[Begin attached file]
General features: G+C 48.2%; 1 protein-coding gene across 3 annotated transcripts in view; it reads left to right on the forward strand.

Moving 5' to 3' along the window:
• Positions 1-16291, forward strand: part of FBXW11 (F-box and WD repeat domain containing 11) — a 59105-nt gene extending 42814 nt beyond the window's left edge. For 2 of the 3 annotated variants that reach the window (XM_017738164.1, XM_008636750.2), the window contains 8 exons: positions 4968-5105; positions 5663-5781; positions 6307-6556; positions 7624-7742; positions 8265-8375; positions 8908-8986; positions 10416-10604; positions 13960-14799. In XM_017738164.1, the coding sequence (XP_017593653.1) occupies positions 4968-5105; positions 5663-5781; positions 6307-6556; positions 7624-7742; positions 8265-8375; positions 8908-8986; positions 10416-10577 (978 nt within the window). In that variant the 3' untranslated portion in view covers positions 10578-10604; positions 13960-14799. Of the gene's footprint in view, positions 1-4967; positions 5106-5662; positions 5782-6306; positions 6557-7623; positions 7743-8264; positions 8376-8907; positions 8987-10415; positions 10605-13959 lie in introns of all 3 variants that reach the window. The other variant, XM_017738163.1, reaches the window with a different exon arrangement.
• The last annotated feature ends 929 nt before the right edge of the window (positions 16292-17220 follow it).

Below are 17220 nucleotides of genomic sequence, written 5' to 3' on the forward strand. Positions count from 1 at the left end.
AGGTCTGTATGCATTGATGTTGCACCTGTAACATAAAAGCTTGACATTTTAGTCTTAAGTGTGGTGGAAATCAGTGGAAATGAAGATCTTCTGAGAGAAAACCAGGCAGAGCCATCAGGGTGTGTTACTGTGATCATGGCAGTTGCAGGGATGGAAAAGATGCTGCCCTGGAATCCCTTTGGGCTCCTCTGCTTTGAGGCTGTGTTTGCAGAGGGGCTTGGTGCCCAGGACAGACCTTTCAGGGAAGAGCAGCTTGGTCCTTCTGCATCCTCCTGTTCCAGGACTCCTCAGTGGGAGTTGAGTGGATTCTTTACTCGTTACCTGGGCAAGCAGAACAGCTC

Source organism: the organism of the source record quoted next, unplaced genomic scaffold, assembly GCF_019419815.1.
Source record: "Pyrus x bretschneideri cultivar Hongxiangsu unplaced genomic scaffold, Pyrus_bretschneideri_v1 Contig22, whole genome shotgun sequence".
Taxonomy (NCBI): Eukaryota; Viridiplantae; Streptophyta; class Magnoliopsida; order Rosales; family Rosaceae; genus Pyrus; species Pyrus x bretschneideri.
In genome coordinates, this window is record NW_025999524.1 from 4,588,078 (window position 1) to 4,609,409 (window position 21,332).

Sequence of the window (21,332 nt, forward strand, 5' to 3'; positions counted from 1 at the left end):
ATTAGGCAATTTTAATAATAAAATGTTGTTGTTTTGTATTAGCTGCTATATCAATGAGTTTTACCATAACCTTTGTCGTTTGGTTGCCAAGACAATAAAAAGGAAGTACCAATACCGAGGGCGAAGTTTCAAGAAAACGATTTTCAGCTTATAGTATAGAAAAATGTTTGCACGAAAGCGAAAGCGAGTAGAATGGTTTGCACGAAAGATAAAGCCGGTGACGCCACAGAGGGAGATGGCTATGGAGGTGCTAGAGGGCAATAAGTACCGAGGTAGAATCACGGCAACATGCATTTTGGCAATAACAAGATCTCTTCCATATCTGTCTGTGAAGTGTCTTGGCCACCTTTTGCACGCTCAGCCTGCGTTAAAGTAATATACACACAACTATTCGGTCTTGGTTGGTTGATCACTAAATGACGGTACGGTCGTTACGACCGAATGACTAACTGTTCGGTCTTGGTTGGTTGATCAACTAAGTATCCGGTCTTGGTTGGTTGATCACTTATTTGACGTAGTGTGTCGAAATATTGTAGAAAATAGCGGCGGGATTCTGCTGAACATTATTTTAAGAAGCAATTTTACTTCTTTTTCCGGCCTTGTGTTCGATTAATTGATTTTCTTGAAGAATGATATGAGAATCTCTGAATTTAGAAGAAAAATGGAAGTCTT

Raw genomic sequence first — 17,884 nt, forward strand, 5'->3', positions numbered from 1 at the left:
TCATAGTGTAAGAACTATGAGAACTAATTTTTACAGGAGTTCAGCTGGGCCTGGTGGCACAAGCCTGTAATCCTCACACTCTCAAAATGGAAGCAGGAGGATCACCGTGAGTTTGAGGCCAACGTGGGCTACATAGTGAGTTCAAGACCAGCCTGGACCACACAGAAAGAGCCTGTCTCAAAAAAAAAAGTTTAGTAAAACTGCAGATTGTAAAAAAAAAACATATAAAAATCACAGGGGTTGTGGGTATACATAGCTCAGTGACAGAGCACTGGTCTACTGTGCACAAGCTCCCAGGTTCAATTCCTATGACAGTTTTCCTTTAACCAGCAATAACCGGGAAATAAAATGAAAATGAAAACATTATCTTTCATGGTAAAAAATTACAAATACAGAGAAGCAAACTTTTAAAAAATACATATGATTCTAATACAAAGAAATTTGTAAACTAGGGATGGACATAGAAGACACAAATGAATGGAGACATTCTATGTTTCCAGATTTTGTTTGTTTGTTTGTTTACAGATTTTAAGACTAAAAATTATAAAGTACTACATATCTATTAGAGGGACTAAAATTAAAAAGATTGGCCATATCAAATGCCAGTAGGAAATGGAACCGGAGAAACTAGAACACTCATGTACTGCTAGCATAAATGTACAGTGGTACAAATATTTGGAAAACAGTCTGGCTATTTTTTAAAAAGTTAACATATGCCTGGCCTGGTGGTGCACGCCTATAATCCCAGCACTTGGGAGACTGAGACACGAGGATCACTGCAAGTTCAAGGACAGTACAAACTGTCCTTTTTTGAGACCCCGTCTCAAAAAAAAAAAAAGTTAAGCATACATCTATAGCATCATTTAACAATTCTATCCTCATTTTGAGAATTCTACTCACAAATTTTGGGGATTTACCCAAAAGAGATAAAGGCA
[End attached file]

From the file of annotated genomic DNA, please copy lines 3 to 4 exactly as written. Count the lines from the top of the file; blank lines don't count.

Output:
• Positions 1-16291, forward strand: part of FBXW11 (F-box and WD repeat domain containing 11) — a 59105-nt gene extending 42814 nt beyond the window's left edge. For 2 of the 3 annotated variants that reach the window (XM_017738164.1, XM_008636750.2), the window contains 8 exons: positions 4968-5105; positions 5663-5781; positions 6307-6556; positions 7624-7742; positions 8265-8375; positions 8908-8986; positions 10416-10604; positions 13960-14799. In XM_017738164.1, the coding sequence (XP_017593653.1) occupies positions 4968-5105; positions 5663-5781; positions 6307-6556; positions 7624-7742; positions 8265-8375; positions 8908-8986; positions 10416-10577 (978 nt within the window). In that variant the 3' untranslated portion in view covers positions 10578-10604; positions 13960-14799. Of the gene's footprint in view, positions 1-4967; positions 5106-5662; positions 5782-6306; positions 6557-7623; positions 7743-8264; positions 8376-8907; positions 8987-10415; positions 10605-13959 lie in introns of all 3 variants that reach the window. The other variant, XM_017738163.1, reaches the window with a different exon arrangement.
• The last annotated feature ends 929 nt before the right edge of the window (positions 16292-17220 follow it).